Lesson 2: No matter how much you may feel we deserve our dreams, we must practice surrendering our own “rights” to happiness, even to the point of laying down our lives.
Spider-Man turns 20, while we celebrate 13 years
Later this month, my wife and I mark a blessed thirteen years of matrimony. Our marriage was affected by some drama. I had to apply Lesson 3 from the oft-maligned Spider-Man 3 (2007), discouraging poisonous revenge that can tempt you to lose yourself to the power of a venomous symbiote. That’s worth another article someday (if only to sing the praises of Peter’s cinematic victories over sin).
For now, however, I happily recall how Peter’s gentle courage in pursuing and honoring Mary Jane encouraged me to do the same, starting in 2007, with a far better real-life lady named Lacy. Like our new-bitten hero, I wanted to heed the words of Uncle Ben that incidentally reflect biblical wisdom:
“Everyone to whom much was given, of him much will be required…”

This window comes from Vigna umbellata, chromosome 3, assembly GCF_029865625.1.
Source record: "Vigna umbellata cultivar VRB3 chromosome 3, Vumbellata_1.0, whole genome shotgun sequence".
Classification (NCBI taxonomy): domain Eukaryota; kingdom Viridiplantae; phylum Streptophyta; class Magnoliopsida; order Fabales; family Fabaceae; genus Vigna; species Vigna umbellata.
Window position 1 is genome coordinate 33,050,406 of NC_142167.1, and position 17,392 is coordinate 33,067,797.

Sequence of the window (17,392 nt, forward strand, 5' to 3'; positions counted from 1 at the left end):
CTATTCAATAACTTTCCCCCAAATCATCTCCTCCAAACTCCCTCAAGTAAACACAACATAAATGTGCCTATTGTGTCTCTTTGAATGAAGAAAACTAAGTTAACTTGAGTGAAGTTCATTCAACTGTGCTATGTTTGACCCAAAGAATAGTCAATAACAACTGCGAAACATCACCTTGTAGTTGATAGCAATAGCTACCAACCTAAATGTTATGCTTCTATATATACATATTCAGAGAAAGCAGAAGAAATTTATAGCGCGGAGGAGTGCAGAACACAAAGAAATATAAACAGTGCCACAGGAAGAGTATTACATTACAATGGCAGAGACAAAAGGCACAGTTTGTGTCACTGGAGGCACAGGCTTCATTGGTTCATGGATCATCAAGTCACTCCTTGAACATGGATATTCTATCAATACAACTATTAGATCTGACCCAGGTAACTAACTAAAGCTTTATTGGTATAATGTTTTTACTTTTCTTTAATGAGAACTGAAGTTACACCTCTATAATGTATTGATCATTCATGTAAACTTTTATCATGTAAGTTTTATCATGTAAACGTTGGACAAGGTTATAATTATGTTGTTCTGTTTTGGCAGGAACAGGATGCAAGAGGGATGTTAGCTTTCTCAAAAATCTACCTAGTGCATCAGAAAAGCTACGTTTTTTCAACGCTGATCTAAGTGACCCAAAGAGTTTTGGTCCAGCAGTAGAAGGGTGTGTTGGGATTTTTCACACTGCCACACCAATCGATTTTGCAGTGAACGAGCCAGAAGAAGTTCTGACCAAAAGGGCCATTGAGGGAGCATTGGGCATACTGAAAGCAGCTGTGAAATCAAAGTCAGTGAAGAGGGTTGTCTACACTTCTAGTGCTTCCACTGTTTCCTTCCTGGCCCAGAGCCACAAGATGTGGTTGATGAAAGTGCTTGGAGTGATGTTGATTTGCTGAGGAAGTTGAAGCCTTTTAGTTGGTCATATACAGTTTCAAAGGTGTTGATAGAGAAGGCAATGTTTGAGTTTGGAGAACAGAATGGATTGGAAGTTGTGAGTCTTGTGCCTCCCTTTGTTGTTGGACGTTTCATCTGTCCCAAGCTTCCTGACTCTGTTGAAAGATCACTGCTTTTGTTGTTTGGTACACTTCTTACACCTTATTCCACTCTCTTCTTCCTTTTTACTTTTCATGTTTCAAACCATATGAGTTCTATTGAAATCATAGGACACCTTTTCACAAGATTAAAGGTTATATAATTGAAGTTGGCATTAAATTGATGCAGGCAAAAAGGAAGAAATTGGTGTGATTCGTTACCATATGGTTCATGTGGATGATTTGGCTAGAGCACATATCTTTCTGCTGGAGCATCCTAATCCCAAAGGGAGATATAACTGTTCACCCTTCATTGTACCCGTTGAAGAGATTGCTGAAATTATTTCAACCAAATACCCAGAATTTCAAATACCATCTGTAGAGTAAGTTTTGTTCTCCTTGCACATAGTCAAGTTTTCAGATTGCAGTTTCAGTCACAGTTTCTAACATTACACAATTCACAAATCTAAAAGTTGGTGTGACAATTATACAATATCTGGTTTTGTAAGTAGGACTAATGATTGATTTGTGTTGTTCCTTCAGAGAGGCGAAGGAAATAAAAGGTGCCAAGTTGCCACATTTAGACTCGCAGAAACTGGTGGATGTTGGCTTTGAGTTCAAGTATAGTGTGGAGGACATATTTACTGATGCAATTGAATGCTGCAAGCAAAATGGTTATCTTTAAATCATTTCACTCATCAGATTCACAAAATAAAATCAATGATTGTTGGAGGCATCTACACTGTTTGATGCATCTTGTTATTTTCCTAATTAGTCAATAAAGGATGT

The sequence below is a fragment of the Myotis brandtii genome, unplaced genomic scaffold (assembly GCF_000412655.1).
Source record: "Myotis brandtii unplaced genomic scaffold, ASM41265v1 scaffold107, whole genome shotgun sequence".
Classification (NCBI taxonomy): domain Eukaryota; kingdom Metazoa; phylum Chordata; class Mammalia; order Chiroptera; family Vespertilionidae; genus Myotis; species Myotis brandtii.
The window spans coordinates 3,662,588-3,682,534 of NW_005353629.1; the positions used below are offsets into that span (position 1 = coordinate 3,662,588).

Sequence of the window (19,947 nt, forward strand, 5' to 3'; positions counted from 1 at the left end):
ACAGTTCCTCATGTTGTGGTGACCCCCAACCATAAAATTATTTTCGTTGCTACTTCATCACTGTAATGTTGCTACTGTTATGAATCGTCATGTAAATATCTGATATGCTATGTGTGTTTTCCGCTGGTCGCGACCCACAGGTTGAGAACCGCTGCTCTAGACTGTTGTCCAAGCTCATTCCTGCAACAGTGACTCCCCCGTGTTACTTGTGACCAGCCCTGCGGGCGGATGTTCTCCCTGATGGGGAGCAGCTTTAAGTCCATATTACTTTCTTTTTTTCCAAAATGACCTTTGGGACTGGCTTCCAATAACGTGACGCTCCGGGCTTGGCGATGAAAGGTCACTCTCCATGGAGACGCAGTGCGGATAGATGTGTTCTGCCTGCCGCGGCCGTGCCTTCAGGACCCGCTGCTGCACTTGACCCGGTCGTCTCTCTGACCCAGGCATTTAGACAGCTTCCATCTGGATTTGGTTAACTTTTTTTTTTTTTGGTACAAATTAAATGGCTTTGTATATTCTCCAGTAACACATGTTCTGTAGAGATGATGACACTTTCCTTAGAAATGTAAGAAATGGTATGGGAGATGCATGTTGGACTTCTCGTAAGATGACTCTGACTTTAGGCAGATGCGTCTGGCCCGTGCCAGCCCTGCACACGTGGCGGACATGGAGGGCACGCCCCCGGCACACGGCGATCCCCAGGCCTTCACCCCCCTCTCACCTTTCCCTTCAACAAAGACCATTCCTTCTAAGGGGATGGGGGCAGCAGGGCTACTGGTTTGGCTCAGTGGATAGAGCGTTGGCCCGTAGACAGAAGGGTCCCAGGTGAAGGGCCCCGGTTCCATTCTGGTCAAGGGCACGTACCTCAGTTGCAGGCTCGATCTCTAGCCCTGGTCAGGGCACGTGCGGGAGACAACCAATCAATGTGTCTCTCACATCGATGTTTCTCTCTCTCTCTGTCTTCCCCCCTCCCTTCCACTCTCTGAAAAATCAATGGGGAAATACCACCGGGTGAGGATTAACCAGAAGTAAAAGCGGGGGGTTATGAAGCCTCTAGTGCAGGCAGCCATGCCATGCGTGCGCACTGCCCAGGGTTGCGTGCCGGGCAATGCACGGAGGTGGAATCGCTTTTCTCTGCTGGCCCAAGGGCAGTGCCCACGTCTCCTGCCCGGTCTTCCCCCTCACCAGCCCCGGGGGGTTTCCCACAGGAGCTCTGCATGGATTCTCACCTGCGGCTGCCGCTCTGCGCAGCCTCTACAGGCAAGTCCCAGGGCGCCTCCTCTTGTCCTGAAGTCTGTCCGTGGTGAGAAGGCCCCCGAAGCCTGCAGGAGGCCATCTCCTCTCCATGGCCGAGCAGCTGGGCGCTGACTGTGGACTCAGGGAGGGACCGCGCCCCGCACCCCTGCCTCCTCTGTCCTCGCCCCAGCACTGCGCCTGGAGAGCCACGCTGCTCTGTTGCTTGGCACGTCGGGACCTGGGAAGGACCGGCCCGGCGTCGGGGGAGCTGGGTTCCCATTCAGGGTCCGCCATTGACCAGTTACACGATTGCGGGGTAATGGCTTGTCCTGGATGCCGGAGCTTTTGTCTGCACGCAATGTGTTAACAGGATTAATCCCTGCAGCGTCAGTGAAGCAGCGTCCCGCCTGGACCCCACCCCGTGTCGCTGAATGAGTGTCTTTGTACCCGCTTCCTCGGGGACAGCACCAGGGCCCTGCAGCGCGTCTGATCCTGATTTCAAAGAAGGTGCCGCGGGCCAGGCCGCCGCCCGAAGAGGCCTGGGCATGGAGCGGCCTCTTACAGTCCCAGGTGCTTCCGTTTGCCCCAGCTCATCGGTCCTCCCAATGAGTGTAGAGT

And when Lacy’s and my relationship put certain dreams under threat, I was forced to hear another truth from Aunt May, accidentally echoed from the original source:
Those who belong to Christ Jesus have crucified the flesh with its passions and desires.
Peter Parker doesn’t know Jesus, and Spider-Man is best not as a Christ-figure but as a Christian-figure: a flawed hero representing Christians, who are Christ-figures.
So in watching him swing from a thread, I saw a man like myself, trying to do better.
And in taking a look overhead, I saw a greater Man who is the source of greatest power yet perfectly bears greatest responsibility. He even surrendered his divine “dreams” (Philippians 2:5–10) to humbly sacrifice his life to save the world. He tells his people to save much less—to preserve our marriages and other relationships from villainous sins. Sometimes it takes a human hero to help us stick to this Savior.
- Spider-Man 2 (2004) de-objectified Mary Jane, save for maybe one moment when Doc Ock holds her captive. That year I had film stills playing on my laptop’s screen saver, and to the filmmakers’ credit and/or mine, I hadn’t even noticed MJ looking a bit visually exploited. My mom did notice. ↩
- To be sure, Spider-Man 3 (2007) showed drastic exceptions to Peter’s honor, which the story treats as the most horrible things a professing hero could ever do. ↩
- Doc Ock gets serpent-tempted by his own tentacles and everything. ↩